Letters of Administration are granted to the following individuals, in order of priority:
- The surviving spouse;
- Father or mother;
- Brothers or sisters;
- Any other distributee, aka heir, (preference given to the person entitled to the largest share in the estate.
- However, if the distributees are issue of grandparents, other than aunts or uncles, on only one side, then Letters of Administration will be granted to the Public Administrator.
For example, if a decedent is survived by a spouse and two adult children, then the spouse is first in line to serve as Administrator followed by the two children who have an equal right to serve. Note that where there is more than one person in a class entitled to serve (e.g. if the decedent was survived by no spouse and two adult children) each person in the class is on equal footing. If there is disagreement as to which person in the class will serve as Administrator, then the Surrogate has the final say. However, this type of situation is often resolved by an agreement between the heirs to serve as co-Administrators or by requesting that the Public Administrator be appointed to represent the estate. If all heirs eligible to serve are in agreement, they can designate a non-heir to serve as Administrator. If there are no eligible heirs, then consent of all heirs is required. It is important to note that in a small estate proceeding (aka Voluntary Administration, where the estate is valued under $30,000) SCPA Article 13 does not allow the heirs to designate a non-heir to serve as Voluntary Administrator. In such a case, full Administration under SCPA Article 10 would be necessary. It is important to note that certain individuals are disqualified to serve in the role of Administrator (this rule applies to all fiduciaries seeking Letters from the Surrogate).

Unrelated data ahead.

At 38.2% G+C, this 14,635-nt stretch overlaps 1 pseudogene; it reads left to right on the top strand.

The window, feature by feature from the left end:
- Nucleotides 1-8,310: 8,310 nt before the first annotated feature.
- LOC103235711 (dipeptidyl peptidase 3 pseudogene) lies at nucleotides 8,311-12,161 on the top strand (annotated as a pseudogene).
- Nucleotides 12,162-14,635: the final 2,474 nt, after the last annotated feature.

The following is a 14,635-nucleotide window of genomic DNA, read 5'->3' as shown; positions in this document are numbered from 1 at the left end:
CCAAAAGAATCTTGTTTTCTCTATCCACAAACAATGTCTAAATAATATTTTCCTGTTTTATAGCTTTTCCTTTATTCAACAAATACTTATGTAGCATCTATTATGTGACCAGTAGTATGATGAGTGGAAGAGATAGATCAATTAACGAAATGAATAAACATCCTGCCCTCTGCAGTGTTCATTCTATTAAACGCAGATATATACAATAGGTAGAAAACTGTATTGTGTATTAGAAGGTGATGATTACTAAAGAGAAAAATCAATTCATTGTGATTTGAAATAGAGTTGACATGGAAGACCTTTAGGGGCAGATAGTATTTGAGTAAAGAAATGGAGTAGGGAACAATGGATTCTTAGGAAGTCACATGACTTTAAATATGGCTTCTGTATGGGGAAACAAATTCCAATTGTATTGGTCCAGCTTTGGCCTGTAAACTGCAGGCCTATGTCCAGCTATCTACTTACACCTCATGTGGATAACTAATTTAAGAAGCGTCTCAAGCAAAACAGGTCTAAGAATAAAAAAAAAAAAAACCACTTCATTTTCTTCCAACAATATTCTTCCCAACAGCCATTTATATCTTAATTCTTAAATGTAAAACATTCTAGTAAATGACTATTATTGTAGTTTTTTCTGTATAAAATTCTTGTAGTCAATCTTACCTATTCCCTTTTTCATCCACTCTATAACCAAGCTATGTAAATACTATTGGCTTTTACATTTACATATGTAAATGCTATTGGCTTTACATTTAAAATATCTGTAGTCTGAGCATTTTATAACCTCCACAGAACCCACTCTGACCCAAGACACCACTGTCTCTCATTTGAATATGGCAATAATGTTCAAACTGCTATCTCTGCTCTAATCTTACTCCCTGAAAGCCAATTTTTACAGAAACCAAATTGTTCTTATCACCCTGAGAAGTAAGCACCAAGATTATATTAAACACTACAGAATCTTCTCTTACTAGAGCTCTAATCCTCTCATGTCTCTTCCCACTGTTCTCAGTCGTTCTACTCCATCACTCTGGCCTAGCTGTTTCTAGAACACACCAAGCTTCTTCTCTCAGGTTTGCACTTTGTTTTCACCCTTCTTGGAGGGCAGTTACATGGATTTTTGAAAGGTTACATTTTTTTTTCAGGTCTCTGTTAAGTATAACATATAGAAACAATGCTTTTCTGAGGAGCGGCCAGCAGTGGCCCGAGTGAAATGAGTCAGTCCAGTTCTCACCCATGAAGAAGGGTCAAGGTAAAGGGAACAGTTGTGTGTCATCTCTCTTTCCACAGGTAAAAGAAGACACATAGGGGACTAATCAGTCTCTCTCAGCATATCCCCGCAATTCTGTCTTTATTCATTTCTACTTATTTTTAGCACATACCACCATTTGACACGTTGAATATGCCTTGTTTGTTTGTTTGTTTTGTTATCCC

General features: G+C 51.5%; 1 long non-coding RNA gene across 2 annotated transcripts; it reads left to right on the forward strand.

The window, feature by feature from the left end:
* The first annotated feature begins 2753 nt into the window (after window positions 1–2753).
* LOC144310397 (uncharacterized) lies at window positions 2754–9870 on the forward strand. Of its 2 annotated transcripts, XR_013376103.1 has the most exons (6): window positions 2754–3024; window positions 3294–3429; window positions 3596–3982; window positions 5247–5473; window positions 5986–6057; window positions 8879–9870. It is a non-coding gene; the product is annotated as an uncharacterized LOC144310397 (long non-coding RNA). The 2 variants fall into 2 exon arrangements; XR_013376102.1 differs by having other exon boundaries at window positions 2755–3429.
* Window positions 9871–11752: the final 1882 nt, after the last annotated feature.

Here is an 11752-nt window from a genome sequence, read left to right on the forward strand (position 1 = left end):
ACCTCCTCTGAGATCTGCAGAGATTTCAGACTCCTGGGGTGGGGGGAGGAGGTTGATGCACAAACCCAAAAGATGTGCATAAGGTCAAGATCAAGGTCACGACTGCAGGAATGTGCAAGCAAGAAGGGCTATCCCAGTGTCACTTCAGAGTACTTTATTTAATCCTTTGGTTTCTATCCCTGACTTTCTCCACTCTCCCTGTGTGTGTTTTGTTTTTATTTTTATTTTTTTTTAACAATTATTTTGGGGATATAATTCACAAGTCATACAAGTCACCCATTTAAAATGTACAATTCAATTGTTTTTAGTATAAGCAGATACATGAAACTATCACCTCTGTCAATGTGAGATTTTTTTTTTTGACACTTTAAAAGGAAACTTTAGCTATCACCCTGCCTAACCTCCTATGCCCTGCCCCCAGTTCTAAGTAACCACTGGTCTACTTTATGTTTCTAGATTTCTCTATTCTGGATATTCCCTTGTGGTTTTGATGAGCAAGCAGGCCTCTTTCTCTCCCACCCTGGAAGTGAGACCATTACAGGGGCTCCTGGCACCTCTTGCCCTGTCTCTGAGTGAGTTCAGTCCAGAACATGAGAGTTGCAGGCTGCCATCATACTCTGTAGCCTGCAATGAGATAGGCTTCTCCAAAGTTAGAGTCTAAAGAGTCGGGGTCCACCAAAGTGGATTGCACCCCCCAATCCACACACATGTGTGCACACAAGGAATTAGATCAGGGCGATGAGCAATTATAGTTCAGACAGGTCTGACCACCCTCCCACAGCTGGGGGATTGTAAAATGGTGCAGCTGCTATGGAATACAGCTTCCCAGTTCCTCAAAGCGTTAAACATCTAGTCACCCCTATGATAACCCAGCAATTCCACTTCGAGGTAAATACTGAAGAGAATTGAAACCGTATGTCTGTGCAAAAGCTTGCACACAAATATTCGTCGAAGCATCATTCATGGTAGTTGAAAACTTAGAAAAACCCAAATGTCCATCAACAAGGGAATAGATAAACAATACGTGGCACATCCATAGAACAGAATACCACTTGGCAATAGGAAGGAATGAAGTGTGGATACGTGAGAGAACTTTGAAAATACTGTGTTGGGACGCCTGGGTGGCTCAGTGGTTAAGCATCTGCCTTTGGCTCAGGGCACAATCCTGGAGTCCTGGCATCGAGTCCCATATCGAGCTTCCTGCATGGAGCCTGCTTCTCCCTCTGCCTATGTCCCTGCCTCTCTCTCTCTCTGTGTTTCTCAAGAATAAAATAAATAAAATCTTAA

Some People Can't Be Administrators of an Estate in New York
Under New York Surrogate’s Court Procedure Act §707, the following individuals are disqualified from serving as Administrator of an estate:
- Infants (under 18 years of age);
- Incompetents (lacking sufficient understanding; typically mentally incapacitated);
- Non-domiciliary aliens (neither a US citizen nor a US resident), unless they serve with an eligible co-fiduciary;
- Convicted felons;
- Persons who do not “possess the qualifications required of a fiduciary by reason of substance abuse, dishonesty, improvidence, want of understanding, or who are otherwise unfit to the execution of the office”;
- Persons ineligible in the Court’s discretion, for example, a person who cannot read or write in the English language.